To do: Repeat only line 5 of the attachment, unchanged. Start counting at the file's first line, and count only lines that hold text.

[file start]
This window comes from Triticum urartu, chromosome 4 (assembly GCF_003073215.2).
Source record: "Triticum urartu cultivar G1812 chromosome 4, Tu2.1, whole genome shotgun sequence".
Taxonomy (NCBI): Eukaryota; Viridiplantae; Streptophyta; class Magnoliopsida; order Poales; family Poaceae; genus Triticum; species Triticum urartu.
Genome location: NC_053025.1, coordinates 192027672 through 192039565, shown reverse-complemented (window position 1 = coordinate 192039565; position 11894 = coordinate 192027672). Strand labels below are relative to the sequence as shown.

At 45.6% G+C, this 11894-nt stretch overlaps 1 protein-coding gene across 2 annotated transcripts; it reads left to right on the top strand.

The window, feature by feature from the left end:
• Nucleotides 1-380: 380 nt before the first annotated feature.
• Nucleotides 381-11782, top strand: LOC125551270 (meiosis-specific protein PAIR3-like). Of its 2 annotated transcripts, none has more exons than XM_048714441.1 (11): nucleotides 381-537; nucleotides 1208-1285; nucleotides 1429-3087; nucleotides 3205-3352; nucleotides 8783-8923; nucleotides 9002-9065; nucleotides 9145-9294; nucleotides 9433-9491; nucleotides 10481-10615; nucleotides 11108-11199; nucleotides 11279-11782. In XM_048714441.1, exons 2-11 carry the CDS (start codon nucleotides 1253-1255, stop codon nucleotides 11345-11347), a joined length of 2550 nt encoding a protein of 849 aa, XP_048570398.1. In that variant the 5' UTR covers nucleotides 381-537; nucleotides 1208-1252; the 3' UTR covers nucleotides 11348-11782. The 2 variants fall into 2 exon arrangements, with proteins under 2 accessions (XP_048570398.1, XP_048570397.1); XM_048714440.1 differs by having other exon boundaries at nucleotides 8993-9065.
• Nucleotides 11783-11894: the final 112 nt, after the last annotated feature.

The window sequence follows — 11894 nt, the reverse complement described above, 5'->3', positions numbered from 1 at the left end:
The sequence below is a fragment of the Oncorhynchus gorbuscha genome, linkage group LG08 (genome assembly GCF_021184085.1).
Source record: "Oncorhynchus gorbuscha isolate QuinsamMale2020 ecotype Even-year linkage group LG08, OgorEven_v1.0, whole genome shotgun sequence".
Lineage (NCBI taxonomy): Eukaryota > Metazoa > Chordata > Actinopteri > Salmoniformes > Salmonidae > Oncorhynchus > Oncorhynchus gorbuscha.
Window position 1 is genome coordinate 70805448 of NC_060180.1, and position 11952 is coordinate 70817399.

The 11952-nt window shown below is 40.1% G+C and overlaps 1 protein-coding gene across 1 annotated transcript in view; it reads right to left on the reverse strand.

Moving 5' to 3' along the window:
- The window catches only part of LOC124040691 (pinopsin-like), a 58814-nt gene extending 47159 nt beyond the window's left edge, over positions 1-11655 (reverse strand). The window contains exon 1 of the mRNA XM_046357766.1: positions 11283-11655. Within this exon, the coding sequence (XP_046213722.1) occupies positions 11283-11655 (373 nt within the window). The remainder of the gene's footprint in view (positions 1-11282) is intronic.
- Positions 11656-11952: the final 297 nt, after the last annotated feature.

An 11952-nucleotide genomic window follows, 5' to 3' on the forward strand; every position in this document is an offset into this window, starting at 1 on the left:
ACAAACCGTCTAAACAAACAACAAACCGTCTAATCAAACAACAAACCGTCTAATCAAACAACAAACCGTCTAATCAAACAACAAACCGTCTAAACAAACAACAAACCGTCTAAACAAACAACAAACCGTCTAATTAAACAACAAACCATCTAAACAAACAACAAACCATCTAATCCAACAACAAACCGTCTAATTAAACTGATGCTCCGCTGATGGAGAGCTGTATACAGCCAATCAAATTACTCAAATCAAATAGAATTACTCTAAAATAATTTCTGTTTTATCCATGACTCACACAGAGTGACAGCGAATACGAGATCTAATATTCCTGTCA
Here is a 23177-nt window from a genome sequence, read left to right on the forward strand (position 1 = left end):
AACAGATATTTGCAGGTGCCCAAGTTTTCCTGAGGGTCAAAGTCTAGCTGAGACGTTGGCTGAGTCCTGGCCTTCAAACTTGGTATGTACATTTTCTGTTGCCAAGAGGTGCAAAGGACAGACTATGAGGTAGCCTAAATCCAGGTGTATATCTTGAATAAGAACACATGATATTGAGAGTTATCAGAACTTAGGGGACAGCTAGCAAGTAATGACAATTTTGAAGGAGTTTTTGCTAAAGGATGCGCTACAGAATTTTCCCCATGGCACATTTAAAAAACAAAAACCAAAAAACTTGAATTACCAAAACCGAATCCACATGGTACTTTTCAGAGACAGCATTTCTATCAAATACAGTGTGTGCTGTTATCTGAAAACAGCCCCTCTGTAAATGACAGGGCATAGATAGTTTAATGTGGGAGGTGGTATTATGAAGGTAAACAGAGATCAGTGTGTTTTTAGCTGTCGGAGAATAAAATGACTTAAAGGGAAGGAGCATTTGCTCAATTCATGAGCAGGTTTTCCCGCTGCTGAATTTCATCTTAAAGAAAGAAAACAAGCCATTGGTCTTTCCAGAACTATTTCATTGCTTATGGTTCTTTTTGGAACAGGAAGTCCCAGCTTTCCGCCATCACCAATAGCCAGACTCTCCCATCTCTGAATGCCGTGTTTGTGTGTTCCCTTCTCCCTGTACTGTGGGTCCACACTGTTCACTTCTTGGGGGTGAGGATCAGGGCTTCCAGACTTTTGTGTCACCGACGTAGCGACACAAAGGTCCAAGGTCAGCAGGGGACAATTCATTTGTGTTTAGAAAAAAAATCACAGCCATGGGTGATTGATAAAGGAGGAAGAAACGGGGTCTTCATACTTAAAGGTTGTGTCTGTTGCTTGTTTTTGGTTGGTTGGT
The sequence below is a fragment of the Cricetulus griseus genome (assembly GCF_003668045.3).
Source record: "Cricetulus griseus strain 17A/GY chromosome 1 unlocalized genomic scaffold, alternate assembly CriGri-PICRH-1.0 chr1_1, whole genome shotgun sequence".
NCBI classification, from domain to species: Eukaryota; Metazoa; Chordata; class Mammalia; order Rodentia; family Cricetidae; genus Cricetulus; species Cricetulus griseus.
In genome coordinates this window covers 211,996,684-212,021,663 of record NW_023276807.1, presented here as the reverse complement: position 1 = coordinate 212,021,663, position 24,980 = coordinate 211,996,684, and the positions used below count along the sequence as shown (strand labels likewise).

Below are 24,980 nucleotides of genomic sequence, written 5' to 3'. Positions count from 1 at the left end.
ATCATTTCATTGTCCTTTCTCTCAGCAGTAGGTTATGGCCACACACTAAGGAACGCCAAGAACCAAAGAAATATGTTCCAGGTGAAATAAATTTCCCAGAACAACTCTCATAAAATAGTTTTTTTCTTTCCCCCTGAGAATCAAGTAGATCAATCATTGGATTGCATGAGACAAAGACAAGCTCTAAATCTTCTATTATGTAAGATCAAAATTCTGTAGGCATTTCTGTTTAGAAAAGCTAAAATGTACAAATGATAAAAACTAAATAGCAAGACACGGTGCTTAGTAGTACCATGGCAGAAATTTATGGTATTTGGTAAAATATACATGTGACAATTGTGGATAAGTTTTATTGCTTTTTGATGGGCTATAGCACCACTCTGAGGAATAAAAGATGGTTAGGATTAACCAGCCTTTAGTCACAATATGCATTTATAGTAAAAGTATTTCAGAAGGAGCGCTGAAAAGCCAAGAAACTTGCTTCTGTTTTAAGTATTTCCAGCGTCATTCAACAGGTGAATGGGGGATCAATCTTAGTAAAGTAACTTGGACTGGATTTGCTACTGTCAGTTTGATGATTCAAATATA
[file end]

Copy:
At 45.6% G+C, this 11894-nt stretch overlaps 1 protein-coding gene across 2 annotated transcripts; it reads left to right on the top strand.